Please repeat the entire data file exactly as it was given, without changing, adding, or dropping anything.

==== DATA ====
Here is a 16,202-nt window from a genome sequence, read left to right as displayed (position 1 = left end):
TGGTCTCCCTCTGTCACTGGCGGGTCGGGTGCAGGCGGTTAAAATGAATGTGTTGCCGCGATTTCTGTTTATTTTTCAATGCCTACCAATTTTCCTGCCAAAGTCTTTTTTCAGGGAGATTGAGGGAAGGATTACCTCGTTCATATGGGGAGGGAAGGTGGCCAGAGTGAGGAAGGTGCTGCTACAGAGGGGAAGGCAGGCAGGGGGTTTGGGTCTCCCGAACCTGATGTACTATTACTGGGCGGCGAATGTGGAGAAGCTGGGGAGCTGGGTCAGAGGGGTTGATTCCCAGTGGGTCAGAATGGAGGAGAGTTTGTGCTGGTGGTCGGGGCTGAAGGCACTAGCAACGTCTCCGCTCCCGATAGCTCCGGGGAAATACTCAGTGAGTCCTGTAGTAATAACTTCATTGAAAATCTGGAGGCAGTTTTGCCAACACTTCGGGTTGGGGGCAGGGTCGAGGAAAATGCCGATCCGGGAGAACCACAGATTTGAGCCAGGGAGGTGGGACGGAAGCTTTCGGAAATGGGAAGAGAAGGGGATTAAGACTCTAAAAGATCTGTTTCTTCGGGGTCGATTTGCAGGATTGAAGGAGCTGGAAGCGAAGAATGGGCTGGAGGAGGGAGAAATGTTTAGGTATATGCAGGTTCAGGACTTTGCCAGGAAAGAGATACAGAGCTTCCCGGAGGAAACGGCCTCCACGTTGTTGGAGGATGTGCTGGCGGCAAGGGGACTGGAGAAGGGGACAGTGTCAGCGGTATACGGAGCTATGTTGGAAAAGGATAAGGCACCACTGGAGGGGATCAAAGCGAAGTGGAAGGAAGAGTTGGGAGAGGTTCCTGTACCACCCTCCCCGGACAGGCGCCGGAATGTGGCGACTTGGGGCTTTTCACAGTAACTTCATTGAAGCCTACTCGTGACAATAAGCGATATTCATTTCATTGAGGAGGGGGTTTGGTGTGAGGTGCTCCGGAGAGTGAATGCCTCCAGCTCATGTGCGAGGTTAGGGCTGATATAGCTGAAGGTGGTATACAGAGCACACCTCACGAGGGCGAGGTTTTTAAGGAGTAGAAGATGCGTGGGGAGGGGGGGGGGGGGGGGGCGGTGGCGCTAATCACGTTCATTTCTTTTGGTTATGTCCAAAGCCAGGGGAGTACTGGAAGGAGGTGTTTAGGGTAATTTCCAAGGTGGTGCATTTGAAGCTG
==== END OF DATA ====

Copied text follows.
Here is a 16,202-nt window from a genome sequence, read left to right as displayed (position 1 = left end):
TGGTCTCCCTCTGTCACTGGCGGGTCGGGTGCAGGCGGTTAAAATGAATGTGTTGCCGCGATTTCTGTTTATTTTTCAATGCCTACCAATTTTCCTGCCAAAGTCTTTTTTCAGGGAGATTGAGGGAAGGATTACCTCGTTCATATGGGGAGGGAAGGTGGCCAGAGTGAGGAAGGTGCTGCTACAGAGGGGAAGGCAGGCAGGGGGTTTGGGTCTCCCGAACCTGATGTACTATTACTGGGCGGCGAATGTGGAGAAGCTGGGGAGCTGGGTCAGAGGGGTTGATTCCCAGTGGGTCAGAATGGAGGAGAGTTTGTGCTGGTGGTCGGGGCTGAAGGCACTAGCAACGTCTCCGCTCCCGATAGCTCCGGGGAAATACTCAGTGAGTCCTGTAGTAATAACTTCATTGAAAATCTGGAGGCAGTTTTGCCAACACTTCGGGTTGGGGGCAGGGTCGAGGAAAATGCCGATCCGGGAGAACCACAGATTTGAGCCAGGGAGGTGGGACGGAAGCTTTCGGAAATGGGAAGAGAAGGGGATTAAGACTCTAAAAGATCTGTTTCTTCGGGGTCGATTTGCAGGATTGAAGGAGCTGGAAGCGAAGAATGGGCTGGAGGAGGGAGAAATGTTTAGGTATATGCAGGTTCAGGACTTTGCCAGGAAAGAGATACAGAGCTTCCCGGAGGAAACGGCCTCCACGTTGTTGGAGGATGTGCTGGCGGCAAGGGGACTGGAGAAGGGGACAGTGTCAGCGGTATACGGAGCTATGTTGGAAAAGGATAAGGCACCACTGGAGGGGATCAAAGCGAAGTGGAAGGAAGAGTTGGGAGAGGTTCCTGTACCACCCTCCCCGGACAGGCGCCGGAATGTGGCGACTTGGGGCTTTTCACAGTAACTTCATTGAAGCCTACTCGTGACAATAAGCGATATTCATTTCATTGAGGAGGGGGTTTGGTGTGAGGTGCTCCGGAGAGTGAATGCCTCCAGCTCATGTGCGAGGTTAGGGCTGATATAGCTGAAGGTGGTATACAGAGCACACCTCACGAGGGCGAGGTTTTTAAGGAGTAGAAGATGCGTGGGGAGGGGGGGGGGGGGGGGGCGGTGGCGCTAATCACGTTCATTTCTTTTGGTTATGTCCAAAGCCAGGGGAGTACTGGAAGGAGGTGTTTAGGGTAATTTCCAAGGTGGTGCATTTGAAGCTG